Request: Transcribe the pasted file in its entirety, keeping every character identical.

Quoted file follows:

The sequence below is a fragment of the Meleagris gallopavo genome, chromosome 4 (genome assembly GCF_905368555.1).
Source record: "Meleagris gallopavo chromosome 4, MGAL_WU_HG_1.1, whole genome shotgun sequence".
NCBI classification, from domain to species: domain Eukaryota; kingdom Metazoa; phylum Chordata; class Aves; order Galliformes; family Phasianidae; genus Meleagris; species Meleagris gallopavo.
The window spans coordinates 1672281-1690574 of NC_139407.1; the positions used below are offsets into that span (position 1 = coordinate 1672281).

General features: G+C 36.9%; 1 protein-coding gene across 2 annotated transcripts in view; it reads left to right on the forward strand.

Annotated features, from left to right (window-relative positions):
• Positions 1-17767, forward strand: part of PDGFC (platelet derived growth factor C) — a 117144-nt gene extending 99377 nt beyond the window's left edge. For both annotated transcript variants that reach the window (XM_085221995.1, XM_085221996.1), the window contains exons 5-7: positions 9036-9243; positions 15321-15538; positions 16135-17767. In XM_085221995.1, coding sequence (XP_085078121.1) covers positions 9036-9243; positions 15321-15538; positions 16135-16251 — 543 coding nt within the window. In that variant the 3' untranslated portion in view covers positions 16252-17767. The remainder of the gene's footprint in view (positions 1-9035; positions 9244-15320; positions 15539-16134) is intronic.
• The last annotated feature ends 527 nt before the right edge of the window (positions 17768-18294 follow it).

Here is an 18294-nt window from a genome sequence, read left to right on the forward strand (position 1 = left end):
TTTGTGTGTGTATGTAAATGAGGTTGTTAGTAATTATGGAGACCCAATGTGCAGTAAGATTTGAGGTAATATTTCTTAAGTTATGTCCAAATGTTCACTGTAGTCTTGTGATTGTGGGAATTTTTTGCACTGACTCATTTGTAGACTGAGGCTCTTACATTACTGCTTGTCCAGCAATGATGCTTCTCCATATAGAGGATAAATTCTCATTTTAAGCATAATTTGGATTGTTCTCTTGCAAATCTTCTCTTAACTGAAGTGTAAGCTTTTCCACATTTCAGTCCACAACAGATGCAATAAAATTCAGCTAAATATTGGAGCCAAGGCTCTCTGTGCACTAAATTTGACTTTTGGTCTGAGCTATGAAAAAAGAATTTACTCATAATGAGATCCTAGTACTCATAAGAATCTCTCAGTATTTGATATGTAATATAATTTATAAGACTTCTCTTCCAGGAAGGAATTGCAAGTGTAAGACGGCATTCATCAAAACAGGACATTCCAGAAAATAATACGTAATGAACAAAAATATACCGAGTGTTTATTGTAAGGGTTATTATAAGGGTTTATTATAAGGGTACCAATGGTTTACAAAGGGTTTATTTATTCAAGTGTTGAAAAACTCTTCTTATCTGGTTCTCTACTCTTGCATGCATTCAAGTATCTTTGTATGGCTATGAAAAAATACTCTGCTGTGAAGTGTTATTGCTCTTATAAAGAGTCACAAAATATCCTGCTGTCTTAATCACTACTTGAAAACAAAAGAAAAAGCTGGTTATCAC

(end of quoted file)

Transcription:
The sequence below is a fragment of the Meleagris gallopavo genome, chromosome 4 (genome assembly GCF_905368555.1).
Source record: "Meleagris gallopavo chromosome 4, MGAL_WU_HG_1.1, whole genome shotgun sequence".
NCBI classification, from domain to species: domain Eukaryota; kingdom Metazoa; phylum Chordata; class Aves; order Galliformes; family Phasianidae; genus Meleagris; species Meleagris gallopavo.
The window spans coordinates 1672281-1690574 of NC_139407.1; the positions used below are offsets into that span (position 1 = coordinate 1672281).

General features: G+C 36.9%; 1 protein-coding gene across 2 annotated transcripts in view; it reads left to right on the forward strand.

Annotated features, from left to right (window-relative positions):
• Positions 1-17767, forward strand: part of PDGFC (platelet derived growth factor C) — a 117144-nt gene extending 99377 nt beyond the window's left edge. For both annotated transcript variants that reach the window (XM_085221995.1, XM_085221996.1), the window contains exons 5-7: positions 9036-9243; positions 15321-15538; positions 16135-17767. In XM_085221995.1, coding sequence (XP_085078121.1) covers positions 9036-9243; positions 15321-15538; positions 16135-16251 — 543 coding nt within the window. In that variant the 3' untranslated portion in view covers positions 16252-17767. The remainder of the gene's footprint in view (positions 1-9035; positions 9244-15320; positions 15539-16134) is intronic.
• The last annotated feature ends 527 nt before the right edge of the window (positions 17768-18294 follow it).

Here is an 18294-nt window from a genome sequence, read left to right on the forward strand (position 1 = left end):
TTTGTGTGTGTATGTAAATGAGGTTGTTAGTAATTATGGAGACCCAATGTGCAGTAAGATTTGAGGTAATATTTCTTAAGTTATGTCCAAATGTTCACTGTAGTCTTGTGATTGTGGGAATTTTTTGCACTGACTCATTTGTAGACTGAGGCTCTTACATTACTGCTTGTCCAGCAATGATGCTTCTCCATATAGAGGATAAATTCTCATTTTAAGCATAATTTGGATTGTTCTCTTGCAAATCTTCTCTTAACTGAAGTGTAAGCTTTTCCACATTTCAGTCCACAACAGATGCAATAAAATTCAGCTAAATATTGGAGCCAAGGCTCTCTGTGCACTAAATTTGACTTTTGGTCTGAGCTATGAAAAAAGAATTTACTCATAATGAGATCCTAGTACTCATAAGAATCTCTCAGTATTTGATATGTAATATAATTTATAAGACTTCTCTTCCAGGAAGGAATTGCAAGTGTAAGACGGCATTCATCAAAACAGGACATTCCAGAAAATAATACGTAATGAACAAAAATATACCGAGTGTTTATTGTAAGGGTTATTATAAGGGTTTATTATAAGGGTACCAATGGTTTACAAAGGGTTTATTTATTCAAGTGTTGAAAAACTCTTCTTATCTGGTTCTCTACTCTTGCATGCATTCAAGTATCTTTGTATGGCTATGAAAAAATACTCTGCTGTGAAGTGTTATTGCTCTTATAAAGAGTCACAAAATATCCTGCTGTCTTAATCACTACTTGAAAACAAAAGAAAAAGCTGGTTATCAC